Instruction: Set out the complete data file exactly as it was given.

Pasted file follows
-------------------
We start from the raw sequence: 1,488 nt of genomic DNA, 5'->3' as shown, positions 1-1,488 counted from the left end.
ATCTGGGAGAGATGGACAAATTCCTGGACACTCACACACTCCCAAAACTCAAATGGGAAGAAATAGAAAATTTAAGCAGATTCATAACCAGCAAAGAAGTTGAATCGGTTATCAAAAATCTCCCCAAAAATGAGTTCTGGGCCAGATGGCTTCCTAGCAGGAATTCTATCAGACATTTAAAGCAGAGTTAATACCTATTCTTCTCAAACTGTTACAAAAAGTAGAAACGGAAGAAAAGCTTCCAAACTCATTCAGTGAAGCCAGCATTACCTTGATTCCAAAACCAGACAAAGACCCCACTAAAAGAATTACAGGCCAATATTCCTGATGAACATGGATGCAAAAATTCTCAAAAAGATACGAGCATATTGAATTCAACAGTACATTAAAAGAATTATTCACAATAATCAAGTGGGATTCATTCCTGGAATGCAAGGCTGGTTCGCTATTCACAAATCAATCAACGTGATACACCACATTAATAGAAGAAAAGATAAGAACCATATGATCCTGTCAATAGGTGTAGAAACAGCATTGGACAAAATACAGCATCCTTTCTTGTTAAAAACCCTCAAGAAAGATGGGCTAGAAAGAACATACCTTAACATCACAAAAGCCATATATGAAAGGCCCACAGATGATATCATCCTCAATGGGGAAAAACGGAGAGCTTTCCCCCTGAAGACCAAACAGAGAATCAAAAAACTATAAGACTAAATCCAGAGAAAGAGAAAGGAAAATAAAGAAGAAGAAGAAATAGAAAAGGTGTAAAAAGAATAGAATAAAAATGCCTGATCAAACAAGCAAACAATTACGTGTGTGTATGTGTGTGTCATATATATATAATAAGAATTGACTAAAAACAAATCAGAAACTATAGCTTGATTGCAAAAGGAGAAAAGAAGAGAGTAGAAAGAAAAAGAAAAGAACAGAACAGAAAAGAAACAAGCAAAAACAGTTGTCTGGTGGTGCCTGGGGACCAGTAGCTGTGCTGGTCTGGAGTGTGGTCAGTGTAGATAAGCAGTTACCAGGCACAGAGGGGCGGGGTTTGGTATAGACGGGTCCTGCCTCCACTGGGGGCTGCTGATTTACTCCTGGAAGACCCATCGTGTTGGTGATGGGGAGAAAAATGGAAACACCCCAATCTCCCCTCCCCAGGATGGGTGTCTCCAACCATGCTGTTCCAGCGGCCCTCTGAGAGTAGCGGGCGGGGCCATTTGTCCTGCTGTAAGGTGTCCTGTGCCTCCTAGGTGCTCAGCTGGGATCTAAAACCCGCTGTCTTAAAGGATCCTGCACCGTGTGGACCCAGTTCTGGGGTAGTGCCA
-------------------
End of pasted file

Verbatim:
We start from the raw sequence: 1,488 nt of genomic DNA, 5'->3' as shown, positions 1-1,488 counted from the left end.
ATCTGGGAGAGATGGACAAATTCCTGGACACTCACACACTCCCAAAACTCAAATGGGAAGAAATAGAAAATTTAAGCAGATTCATAACCAGCAAAGAAGTTGAATCGGTTATCAAAAATCTCCCCAAAAATGAGTTCTGGGCCAGATGGCTTCCTAGCAGGAATTCTATCAGACATTTAAAGCAGAGTTAATACCTATTCTTCTCAAACTGTTACAAAAAGTAGAAACGGAAGAAAAGCTTCCAAACTCATTCAGTGAAGCCAGCATTACCTTGATTCCAAAACCAGACAAAGACCCCACTAAAAGAATTACAGGCCAATATTCCTGATGAACATGGATGCAAAAATTCTCAAAAAGATACGAGCATATTGAATTCAACAGTACATTAAAAGAATTATTCACAATAATCAAGTGGGATTCATTCCTGGAATGCAAGGCTGGTTCGCTATTCACAAATCAATCAACGTGATACACCACATTAATAGAAGAAAAGATAAGAACCATATGATCCTGTCAATAGGTGTAGAAACAGCATTGGACAAAATACAGCATCCTTTCTTGTTAAAAACCCTCAAGAAAGATGGGCTAGAAAGAACATACCTTAACATCACAAAAGCCATATATGAAAGGCCCACAGATGATATCATCCTCAATGGGGAAAAACGGAGAGCTTTCCCCCTGAAGACCAAACAGAGAATCAAAAAACTATAAGACTAAATCCAGAGAAAGAGAAAGGAAAATAAAGAAGAAGAAGAAATAGAAAAGGTGTAAAAAGAATAGAATAAAAATGCCTGATCAAACAAGCAAACAATTACGTGTGTGTATGTGTGTGTCATATATATATAATAAGAATTGACTAAAAACAAATCAGAAACTATAGCTTGATTGCAAAAGGAGAAAAGAAGAGAGTAGAAAGAAAAAGAAAAGAACAGAACAGAAAAGAAACAAGCAAAAACAGTTGTCTGGTGGTGCCTGGGGACCAGTAGCTGTGCTGGTCTGGAGTGTGGTCAGTGTAGATAAGCAGTTACCAGGCACAGAGGGGCGGGGTTTGGTATAGACGGGTCCTGCCTCCACTGGGGGCTGCTGATTTACTCCTGGAAGACCCATCGTGTTGGTGATGGGGAGAAAAATGGAAACACCCCAATCTCCCCTCCCCAGGATGGGTGTCTCCAACCATGCTGTTCCAGCGGCCCTCTGAGAGTAGCGGGCGGGGCCATTTGTCCTGCTGTAAGGTGTCCTGTGCCTCCTAGGTGCTCAGCTGGGATCTAAAACCCGCTGTCTTAAAGGATCCTGCACCGTGTGGACCCAGTTCTGGGGTAGTGCCA